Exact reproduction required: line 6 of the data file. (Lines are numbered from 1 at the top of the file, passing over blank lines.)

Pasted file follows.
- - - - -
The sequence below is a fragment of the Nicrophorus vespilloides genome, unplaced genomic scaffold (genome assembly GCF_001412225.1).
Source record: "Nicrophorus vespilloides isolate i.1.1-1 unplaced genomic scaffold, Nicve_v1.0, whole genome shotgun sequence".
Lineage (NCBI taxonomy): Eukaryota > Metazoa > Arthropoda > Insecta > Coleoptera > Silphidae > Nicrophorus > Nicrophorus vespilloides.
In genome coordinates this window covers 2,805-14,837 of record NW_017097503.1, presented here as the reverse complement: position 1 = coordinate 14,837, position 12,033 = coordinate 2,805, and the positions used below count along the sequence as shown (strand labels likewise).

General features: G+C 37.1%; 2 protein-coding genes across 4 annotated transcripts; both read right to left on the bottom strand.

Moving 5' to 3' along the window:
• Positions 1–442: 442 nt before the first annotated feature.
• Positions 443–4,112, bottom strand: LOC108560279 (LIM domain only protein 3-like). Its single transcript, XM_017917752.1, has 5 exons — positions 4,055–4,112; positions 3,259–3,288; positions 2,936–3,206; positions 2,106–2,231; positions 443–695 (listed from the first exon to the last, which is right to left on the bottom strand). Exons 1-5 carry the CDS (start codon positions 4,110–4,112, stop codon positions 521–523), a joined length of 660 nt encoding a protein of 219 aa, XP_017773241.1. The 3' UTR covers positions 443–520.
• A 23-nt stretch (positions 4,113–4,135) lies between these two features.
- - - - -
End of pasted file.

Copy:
Moving 5' to 3' along the window: